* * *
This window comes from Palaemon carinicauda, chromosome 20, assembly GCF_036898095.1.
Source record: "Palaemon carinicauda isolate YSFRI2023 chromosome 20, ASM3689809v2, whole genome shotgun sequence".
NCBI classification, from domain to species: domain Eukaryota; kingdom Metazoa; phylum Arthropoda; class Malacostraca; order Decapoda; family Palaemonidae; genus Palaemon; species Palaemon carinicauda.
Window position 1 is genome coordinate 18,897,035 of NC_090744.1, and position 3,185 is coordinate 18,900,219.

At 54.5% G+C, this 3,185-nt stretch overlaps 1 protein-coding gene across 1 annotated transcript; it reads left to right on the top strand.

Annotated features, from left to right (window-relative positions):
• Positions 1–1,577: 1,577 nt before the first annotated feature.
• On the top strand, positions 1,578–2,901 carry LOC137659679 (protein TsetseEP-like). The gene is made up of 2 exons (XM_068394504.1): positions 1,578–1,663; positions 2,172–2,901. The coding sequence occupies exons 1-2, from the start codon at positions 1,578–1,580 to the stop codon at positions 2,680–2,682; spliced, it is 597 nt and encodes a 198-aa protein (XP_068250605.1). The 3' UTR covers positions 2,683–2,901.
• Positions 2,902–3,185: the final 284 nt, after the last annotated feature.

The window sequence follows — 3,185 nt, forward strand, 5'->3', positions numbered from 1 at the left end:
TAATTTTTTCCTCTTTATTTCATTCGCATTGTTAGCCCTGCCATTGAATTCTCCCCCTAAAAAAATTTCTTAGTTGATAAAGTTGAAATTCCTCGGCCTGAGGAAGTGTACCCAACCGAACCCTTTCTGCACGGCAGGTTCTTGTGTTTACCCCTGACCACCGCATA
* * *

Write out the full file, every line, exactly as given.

This window comes from Palaemon carinicauda, chromosome 20, assembly GCF_036898095.1.
Source record: "Palaemon carinicauda isolate YSFRI2023 chromosome 20, ASM3689809v2, whole genome shotgun sequence".
NCBI classification, from domain to species: domain Eukaryota; kingdom Metazoa; phylum Arthropoda; class Malacostraca; order Decapoda; family Palaemonidae; genus Palaemon; species Palaemon carinicauda.
Window position 1 is genome coordinate 18,897,035 of NC_090744.1, and position 3,185 is coordinate 18,900,219.

At 54.5% G+C, this 3,185-nt stretch overlaps 1 protein-coding gene across 1 annotated transcript; it reads left to right on the top strand.

Annotated features, from left to right (window-relative positions):
• Positions 1–1,577: 1,577 nt before the first annotated feature.
• On the top strand, positions 1,578–2,901 carry LOC137659679 (protein TsetseEP-like). The gene is made up of 2 exons (XM_068394504.1): positions 1,578–1,663; positions 2,172–2,901. The coding sequence occupies exons 1-2, from the start codon at positions 1,578–1,580 to the stop codon at positions 2,680–2,682; spliced, it is 597 nt and encodes a 198-aa protein (XP_068250605.1). The 3' UTR covers positions 2,683–2,901.
• Positions 2,902–3,185: the final 284 nt, after the last annotated feature.

The window sequence follows — 3,185 nt, forward strand, 5'->3', positions numbered from 1 at the left end:
TAATTTTTTCCTCTTTATTTCATTCGCATTGTTAGCCCTGCCATTGAATTCTCCCCCTAAAAAAATTTCTTAGTTGATAAAGTTGAAATTCCTCGGCCTGAGGAAGTGTACCCAACCGAACCCTTTCTGCACGGCAGGTTCTTGTGTTTACCCCTGACCACCGCATA